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New ride for CAL boss

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New ride for CAL boss

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In the face of a $339 million loss, State carrier Caribbean Airlines is now paying $20,000 a month to local company Triple D Rentals to lease a Toyota Prado vehicle for chairman Rabindra Moonan.
The Sunday Express understands that Moonan initially requested an Audi Q7 to be leased for the chairman’s use but subsequently changed his preference to the Prado.
The Sunday Express was told that it actually cost the airline more to lease the PCL-licensed Prado than the Audi Q7.
Moonan requested the vehicle be delivered on the first day of his board meeting on May 9.
It was authorised by CAL’s legal department.
Contacted yesterday, Moonan asked why this issue was news.
“CAL may have leased a Prado for themselves and they have used it to transport me to various events. If there are any events which I attend on behalf of the company, the company provides me with transport,” he told the Sunday Express.
When it was pointed out that former chairmen did not enjoy such luxuries, Moonan defended the lease: “The last chairman was George Nicholas III. I live in San Fernando. At times, I have to go to three meetings in one day.”
CAL sources explained that it was an unusual development in the company as only board fees have traditionally been paid to the directors.
But the State Enterprises Performance Monitoring Manual titled: “Improving The Corporate Governance Framework for State Enterprises” published by the Ministry of Finance in July 2011 and given to all State appointees states under the Car Loans section: “Company cars of car loans should not be granted to chairmen or directors.”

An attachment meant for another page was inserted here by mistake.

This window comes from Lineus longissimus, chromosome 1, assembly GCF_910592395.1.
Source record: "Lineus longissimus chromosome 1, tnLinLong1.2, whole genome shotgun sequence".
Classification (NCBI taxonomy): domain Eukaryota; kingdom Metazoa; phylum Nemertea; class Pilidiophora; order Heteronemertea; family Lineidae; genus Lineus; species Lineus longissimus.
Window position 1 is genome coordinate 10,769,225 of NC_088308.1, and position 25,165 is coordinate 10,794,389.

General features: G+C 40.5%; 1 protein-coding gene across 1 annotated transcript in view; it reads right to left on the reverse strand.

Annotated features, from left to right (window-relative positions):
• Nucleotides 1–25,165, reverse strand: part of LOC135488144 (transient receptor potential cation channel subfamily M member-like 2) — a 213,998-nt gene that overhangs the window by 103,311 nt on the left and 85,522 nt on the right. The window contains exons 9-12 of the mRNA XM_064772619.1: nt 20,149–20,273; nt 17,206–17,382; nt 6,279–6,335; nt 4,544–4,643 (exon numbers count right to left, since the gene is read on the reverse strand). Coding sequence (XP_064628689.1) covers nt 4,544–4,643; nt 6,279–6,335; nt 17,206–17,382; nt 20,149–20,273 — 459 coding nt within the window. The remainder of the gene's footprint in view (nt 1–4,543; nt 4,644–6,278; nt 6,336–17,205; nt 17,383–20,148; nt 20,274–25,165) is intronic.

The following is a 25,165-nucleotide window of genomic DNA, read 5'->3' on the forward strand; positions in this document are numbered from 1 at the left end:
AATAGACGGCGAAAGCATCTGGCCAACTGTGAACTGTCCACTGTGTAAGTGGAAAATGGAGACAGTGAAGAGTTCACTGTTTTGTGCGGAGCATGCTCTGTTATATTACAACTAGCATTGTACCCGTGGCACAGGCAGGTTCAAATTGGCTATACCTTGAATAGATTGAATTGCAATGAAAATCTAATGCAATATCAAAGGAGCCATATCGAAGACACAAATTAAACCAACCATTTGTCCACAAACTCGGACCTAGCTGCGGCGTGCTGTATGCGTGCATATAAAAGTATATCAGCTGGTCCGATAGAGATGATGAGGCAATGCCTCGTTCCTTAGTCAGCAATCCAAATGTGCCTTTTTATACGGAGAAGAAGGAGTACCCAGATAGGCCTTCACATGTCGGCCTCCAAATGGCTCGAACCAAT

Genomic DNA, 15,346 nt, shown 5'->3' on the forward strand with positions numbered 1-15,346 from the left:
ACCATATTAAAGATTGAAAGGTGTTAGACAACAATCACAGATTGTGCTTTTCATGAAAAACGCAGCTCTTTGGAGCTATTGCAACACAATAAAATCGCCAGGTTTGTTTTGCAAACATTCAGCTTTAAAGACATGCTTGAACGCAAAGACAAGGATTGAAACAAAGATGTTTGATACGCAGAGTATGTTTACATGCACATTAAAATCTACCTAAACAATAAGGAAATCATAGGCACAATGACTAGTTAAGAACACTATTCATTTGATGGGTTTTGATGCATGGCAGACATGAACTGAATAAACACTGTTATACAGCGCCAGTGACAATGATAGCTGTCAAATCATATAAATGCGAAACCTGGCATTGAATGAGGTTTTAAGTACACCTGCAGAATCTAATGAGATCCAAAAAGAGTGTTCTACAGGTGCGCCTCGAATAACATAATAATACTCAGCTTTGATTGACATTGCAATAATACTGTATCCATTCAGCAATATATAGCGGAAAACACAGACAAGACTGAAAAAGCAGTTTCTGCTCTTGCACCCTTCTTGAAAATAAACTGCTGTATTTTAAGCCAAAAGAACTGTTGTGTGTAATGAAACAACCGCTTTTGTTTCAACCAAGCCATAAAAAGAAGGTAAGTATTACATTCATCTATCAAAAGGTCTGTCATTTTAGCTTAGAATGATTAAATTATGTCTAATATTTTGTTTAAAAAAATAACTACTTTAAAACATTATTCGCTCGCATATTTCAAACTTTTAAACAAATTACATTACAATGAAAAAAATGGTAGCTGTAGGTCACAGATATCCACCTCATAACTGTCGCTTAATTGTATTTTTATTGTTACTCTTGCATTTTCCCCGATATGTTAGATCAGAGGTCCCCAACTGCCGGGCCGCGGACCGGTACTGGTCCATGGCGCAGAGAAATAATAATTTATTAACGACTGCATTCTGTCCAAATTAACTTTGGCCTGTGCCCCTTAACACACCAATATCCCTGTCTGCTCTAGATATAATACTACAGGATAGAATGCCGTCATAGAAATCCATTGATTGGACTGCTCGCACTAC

Further the manual lists exactly what chairmen are entitled to: a monthly fee and a travelling allowance.
The Sunday Express understands the chairman of CAL is paid a meeting fee of $7,000 and is entitled to $1,000 in travelling.
The vice chair is paid $6,500 per meeting and is entitled to a $750 travelling allowance while directors are paid $5,500 meeting fee with a $500 travelling allowance.
The Ministry of Finance held a workshop for all State appointees last year to make them aware of their fiduciary responsibilities.
That meeting was attended by Nicholas.
Moonan explained that his focus was on the “bigger picture” at CAL.
At the moment, the airline is facing “operational risk” with its debt challenges.
Finance Minister Winston Dookeran had said Government will have to intervene to keep the airline flying even as it faces some US$140 million in bills—$40 million to various entities and US$100 million to France’s Aviones de Transport Regional (ATR) .
Dookeran said his ministry had asked the State airline for a list of its financial requirements and a business plan for the future which will inform the amount and type of intervention which the government will pursue for CAL.
On May 4, Dookeran disclosed to Parliament that the airline made an unaudited loss of US$52.8 million ($339.5 million) for 2011 while Air Jamaica recorded an unaudited loss of US$38.1 million ($245.2 million) for 2011.
Despite the losses, CAL remains committed to expanding its network to London next month for the London 2012 Olympics. Transport Minister Devant Maharaj has said the route’s feasibility will be reviewed after six weeks.
But the Sunday Express learned that the airline was recently facing problems with getting its two aircraft for the route prepared in time and it resulted in a slashing of flights which were previously proposed. It was learned that one aircraft would operate the route from June 14-29 while the other aircraft will start from June 30.